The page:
October 13, 2023


         On Friday the Thirteenth in the month of Hallowe’en, I thought I should pick a “spooky” theme, and I decided on bats.  Of course, once I started looking for bat block prints, I found so many that I decided to make two posts, and today we’ll start with nice, normal bats.  I picked bats as a “spooky” theme, but in fact I really like them, and don’t personally find them spooky at all.  In fact, whenever I see them flitting about of a summer evening, it really cheers me up.  On the other hand, there’s no doubt that they’re very alien and strange in many ways, so it’s understandable that people have always found them mysterious.  Today’s first bat is a whimsical one by Artzybasheff, illustrating the fable in which the poor bat is neither a bird nor a beast, reflecting that strange “otherness.”
        Next I have a few older illustrations, starting with one from a 1499 edition of an encyclopaedia in which bats are listed in the section on birds.  (I don’t know what the Latin text says that might explain the sack-like thing on the right.)  These bats are not exactly scientifically accurate, but they’re perfectly recognizable, and they have a certain charm.  The third piece in the group is chronologically next, and is clearly much more scientific, as well as appearing in a book on quadrupeds rather than birds.  It’s by Thomas Bewick, from 1800.  The remaining piece in this grouping is an illustration intended for children, rather than for scholarly adults, and comes from an alphabet, which I’ll discuss more later.
        I definitely wanted to include a selection of Japanese block prints of bats, by way of “compare and contrast.”  The Japanese style tends to be spikier, but also very beautiful.  I’ve chosen three, all from between 1885-1905.  The first is simultaneously bold and dramatic but also very subtle.  The second makes the bats quite adorable.  The third has an amazing level of accurate detail.  This artist must have had some actual bats to observe, and he portrays one flying, but the others clinging to a piece of rock.  And then why not throw in some Japanese maple leaves, just for color and beauty?  It certainly goes with my October theme!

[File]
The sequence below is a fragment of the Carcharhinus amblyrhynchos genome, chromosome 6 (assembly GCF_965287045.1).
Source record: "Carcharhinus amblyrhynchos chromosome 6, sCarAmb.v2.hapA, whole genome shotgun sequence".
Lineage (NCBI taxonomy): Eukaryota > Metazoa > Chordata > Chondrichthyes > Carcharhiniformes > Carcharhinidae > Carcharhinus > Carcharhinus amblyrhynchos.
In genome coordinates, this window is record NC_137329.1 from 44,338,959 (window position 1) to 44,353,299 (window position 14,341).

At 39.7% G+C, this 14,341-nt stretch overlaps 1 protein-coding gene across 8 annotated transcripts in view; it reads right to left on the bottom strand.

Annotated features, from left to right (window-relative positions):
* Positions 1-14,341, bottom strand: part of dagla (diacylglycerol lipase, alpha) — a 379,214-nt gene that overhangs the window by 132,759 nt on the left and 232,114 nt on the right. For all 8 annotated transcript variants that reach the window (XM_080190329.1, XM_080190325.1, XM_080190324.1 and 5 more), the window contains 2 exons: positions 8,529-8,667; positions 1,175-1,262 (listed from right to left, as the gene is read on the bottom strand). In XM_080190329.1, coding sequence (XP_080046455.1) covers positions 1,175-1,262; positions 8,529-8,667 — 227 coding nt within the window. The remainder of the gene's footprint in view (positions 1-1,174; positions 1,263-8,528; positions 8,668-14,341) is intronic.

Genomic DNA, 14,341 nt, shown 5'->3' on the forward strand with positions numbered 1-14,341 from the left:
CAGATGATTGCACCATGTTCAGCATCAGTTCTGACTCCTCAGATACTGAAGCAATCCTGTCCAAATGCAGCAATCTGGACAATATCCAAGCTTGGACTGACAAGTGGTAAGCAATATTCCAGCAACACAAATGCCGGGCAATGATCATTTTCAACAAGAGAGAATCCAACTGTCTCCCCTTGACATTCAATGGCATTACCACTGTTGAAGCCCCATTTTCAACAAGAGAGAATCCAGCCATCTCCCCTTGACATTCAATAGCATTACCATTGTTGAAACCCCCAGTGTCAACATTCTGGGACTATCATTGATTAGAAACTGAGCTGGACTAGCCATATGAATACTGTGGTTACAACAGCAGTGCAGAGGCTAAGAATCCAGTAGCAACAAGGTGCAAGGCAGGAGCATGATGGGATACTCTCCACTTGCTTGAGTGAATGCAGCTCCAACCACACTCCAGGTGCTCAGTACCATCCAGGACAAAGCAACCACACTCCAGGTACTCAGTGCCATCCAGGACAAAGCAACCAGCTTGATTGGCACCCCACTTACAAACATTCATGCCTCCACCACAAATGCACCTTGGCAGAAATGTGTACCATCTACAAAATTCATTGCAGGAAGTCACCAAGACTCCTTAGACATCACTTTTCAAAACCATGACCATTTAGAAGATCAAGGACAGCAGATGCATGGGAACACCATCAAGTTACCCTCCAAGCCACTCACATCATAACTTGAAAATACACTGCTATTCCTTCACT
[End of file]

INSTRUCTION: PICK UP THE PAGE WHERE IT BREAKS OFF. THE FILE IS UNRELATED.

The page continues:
And as we get in the Hallowe’en mood, the last three illustrations are all vampire bats.  They also all come from animal alphabets (as does the one above, also a vampire bat).  This is no coincidence: there are dozens of popular animals that begin with B, but V’s are considerably harder to find in English, making the vampire bat a much more popular option at V than the plain B is for Bat.  All of these artists were featured back in 
my 2023 A to Z Challenge, so you can see more of their creatures at posts including Robinson (and here), Wightman, and Long (plus here and here).  A few other bats have fluttered into my blog in the past, including one from a French alphabet, a few from another encyclopaedia, and one representing bats as pollinators.  Plus here’s my own block print that includes some beautiful evening bats.
        As I alluded to earlier, there’s going to be another post on block printed bats, and that’s where we’re going to go full Spooky Season.  But in the meantime, take today’s bats as a sure sign of good luck on Friday the Thirteenth!

[Pictures: Bat from Aesop’s Fables, wood engraving by Boris Artzybasheff, 1933;

Vespertilio, wood block print from Ortus sanitatis by Johann Prüss, 1499 (Image from Boston Public Library);

The Short-Eared Bat, wood engraving by Thomas Bewick from A General History of Quadrupeds, 1800 (Image from Biodiversity Heritage Library);

Vampire, wood block print by Walter Crane from Noah’s Ark Alphabet c. 1871 (Image from Toronto Public Library);

Bat in Moon, color woodblock print by Biho Takashi, c. 1905 (Image from Brooklyn Museum)

Bats from The Moon in the Country, wood block print by Kono Bairei, 1889 (Image from Fuji Arts)

Bats Flying About a Large Piece of Tufa, woodblock print by Kawanabe Kyosai, c. 1885 (Image from Worcester Art Museum)

Vampire Bat, wood engraving by Alan James Robinson from An Odd Bestiary, 1982;

V, linocut by Andrew Wightman, c. 2015 (Image from AndrewWightmanPrints);

V, linocut by Mark Long (Image from Linocut Boy).]


Charlotte (MotherOwl) said...

What a lovely collection of bat-cuts. I like bats as well, and enjoy their flight in the summer evenings.
The Latin text has an English counterpart here - first chapter on the left page (the picture is on the previous page): https://archive.org/details/hin-wel-all-00001107-001/page/n138/mode/2up Still in fraktur. I can read it, but I am not sure I have the time to do it.

Anne E.G. Nydam said...

Oh, I bow to your google skills! I looked for a scan of the English version and couldn't find it. However, having now read that translation, I still don't have any explanation for the sack in the picture! In fact, the picture in this version is printed turned 90 degrees from the original, so apparently whoever set the blocks for printing didn't really know what they were looking at either. LOL

Charlotte (MotherOwl) said...

Thank you for the praise - it rigthfully goes to my better half.
Sometimes I too find that the layouters or printers have no idea. This might indeed be one of them, strange that the picture was turned around like this, maybe a question of fitting it onto the page in both directions?